What is a reverse stock split?

Companies can also carry out what is known as a reverse split. This is basically the opposite of a stock split. In a reverse stock split, the number of outstanding shares is reduced and the par value per share is increased by the same factor. A reverse stock split does not change the market capitalisation of a company, nor does it change the shareholding of each investor.

Construction group Heijmans, for example, carried out a reverse split of 1:10 in 2009. In this process, 10 ordinary shares with a nominal value of €0.03 were combined into 1 ordinary share with a nominal value of €0.30. As we said, a reverse split also has no effect on a company's market capitalisation. If the share price is quoted at €0.03 on the day prior to the split, it will be €0.30 thereafter in this case. Shareholders with 1000 Heijmans shares would have 100 shares after the reverse split. The total value remains €30.

A reverse stock split is thus purely a cosmetic operation, which companies carry out because of the negative image of a low-priced share or penny stock. Such a stock is often a plaything of speculators and can therefore exhibit large price fluctuations.

Advantages and disadvantages of stock splits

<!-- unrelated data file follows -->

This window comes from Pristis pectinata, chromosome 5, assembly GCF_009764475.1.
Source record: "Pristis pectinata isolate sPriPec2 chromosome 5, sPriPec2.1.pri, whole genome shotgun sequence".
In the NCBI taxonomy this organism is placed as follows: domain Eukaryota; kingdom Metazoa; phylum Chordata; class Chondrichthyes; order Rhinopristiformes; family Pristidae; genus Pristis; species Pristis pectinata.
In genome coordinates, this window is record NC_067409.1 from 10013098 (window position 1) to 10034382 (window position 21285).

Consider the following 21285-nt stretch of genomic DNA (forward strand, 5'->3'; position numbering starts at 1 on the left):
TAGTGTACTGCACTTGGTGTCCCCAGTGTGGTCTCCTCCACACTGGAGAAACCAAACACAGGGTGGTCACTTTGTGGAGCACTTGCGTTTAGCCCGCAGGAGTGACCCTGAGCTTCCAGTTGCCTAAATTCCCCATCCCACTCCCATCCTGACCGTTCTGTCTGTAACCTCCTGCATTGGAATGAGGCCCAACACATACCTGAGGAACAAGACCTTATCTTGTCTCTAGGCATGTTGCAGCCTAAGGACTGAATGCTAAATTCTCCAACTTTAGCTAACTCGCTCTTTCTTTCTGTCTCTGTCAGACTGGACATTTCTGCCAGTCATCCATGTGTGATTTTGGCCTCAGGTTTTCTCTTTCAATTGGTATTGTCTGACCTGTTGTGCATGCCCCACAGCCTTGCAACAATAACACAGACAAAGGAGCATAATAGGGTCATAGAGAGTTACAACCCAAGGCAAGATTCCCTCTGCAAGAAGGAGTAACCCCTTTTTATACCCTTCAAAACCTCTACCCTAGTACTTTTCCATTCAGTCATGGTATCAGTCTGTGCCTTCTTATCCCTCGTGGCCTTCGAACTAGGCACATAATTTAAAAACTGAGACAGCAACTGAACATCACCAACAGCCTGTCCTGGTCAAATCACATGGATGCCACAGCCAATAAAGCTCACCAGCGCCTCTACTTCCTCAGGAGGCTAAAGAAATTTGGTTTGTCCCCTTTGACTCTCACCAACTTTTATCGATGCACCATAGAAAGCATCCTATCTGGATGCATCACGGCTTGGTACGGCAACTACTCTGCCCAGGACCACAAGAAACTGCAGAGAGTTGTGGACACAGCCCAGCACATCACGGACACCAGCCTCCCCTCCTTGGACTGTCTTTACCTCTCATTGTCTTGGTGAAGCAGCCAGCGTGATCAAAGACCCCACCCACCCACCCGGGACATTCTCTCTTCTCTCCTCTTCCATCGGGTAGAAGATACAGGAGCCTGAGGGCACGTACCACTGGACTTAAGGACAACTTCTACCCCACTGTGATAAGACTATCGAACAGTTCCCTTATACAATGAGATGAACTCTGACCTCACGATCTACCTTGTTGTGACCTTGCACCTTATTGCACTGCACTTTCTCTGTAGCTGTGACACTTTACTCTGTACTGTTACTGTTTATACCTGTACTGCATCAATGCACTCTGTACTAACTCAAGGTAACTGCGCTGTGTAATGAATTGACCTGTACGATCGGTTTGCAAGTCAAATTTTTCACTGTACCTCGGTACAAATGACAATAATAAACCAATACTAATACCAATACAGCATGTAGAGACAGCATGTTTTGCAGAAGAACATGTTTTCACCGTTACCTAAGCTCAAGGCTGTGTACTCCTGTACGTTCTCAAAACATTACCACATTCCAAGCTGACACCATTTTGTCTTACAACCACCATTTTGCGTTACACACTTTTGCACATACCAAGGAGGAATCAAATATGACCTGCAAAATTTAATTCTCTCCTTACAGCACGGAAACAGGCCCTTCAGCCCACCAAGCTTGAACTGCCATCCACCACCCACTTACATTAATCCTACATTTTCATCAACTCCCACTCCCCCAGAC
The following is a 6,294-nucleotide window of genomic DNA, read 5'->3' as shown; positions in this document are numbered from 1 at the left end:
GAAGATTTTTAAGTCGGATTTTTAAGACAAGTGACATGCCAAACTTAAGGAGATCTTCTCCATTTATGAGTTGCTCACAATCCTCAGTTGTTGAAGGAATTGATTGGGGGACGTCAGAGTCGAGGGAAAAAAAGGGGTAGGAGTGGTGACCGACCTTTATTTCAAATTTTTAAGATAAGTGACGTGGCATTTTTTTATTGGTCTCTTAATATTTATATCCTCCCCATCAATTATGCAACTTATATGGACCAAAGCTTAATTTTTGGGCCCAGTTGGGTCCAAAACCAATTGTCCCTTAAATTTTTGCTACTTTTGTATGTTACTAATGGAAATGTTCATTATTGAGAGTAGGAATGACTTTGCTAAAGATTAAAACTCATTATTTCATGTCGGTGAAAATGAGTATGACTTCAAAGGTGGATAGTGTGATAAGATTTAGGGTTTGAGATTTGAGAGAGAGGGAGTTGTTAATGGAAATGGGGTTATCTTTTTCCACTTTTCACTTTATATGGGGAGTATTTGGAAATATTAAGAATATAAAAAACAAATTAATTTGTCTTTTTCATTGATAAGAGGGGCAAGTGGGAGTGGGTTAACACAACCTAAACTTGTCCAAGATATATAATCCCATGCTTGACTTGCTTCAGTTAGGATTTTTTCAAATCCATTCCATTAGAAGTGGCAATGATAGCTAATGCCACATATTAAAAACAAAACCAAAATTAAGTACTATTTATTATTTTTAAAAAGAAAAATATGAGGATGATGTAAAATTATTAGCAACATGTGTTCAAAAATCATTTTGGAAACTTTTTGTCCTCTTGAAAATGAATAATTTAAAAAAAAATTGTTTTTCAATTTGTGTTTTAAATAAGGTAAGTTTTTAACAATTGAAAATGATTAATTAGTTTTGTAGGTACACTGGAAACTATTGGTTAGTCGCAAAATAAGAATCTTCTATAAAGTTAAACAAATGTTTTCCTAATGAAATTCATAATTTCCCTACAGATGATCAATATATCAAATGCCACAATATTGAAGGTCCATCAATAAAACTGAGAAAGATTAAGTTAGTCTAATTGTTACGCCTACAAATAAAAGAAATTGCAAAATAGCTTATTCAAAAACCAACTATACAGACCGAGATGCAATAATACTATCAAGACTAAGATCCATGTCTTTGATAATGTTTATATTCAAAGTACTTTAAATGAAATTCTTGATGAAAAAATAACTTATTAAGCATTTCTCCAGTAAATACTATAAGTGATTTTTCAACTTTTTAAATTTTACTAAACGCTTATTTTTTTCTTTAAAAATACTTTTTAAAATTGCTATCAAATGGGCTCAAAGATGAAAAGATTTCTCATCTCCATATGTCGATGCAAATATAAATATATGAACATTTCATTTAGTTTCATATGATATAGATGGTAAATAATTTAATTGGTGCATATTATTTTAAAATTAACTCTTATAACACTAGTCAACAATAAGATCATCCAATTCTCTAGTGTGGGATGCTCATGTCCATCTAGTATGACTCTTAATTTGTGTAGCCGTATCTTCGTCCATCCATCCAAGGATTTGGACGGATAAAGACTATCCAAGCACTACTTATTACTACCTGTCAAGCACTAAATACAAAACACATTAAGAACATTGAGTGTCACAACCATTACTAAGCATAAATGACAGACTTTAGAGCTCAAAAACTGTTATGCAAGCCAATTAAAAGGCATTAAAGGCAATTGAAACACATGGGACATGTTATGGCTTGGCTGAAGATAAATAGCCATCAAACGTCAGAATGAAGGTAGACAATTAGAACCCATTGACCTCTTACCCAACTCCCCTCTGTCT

Companies often choose an ordinary stock split from a position of strength. After all, a stock split generally takes place after the price of a stock has risen sharply due to, for example, a strong increase in profits or the prospect of future growth. Investors see the split as a positive signal that the profit outlook is also fine. After the split, there will be more room for a further price increase. Another additional benefit is that tradability improves, reducing the difference between bid and offer prices. The announcement of a stock split generally has a price-increasing effect. However, this is temporary. Ultimately, earnings per share is what drives stock prices in the long run.

However, the share split process is costly, requires careful legal oversight and must comply with regulatory requirements. In addition, it does not add any real value to the company because, as mentioned above, the value remains the same. Some public exchanges, such as the NASDAQ, also require the share price to be at or above $1. If the share price is below $1 for thirty consecutive days, the company must be recalled and has 180 days to return to compliance. Finally, a stock split can also attract the ‘wrong’ kind of investors. In fact, some companies deliberately choose not to proceed with the action in order to keep the shares exclusive.

Recent stock splits

Even today, we often see stock splits. For example, giants like Tesla, Apple, Amazon, and Alphabet decided to split their shares in recent years.

Tesla stock split

In August 2022 Tesla completed a 3-for-1 stock split. The trading price before the split was $891.29 per share, which became $297 after the action.

Apple stock split

Since the company went public, Apple’s stock has split 5 times. The most recent one is in 2020, a 4-for-1 split, from about $500 a share to $125 after the split.

Amazon stock split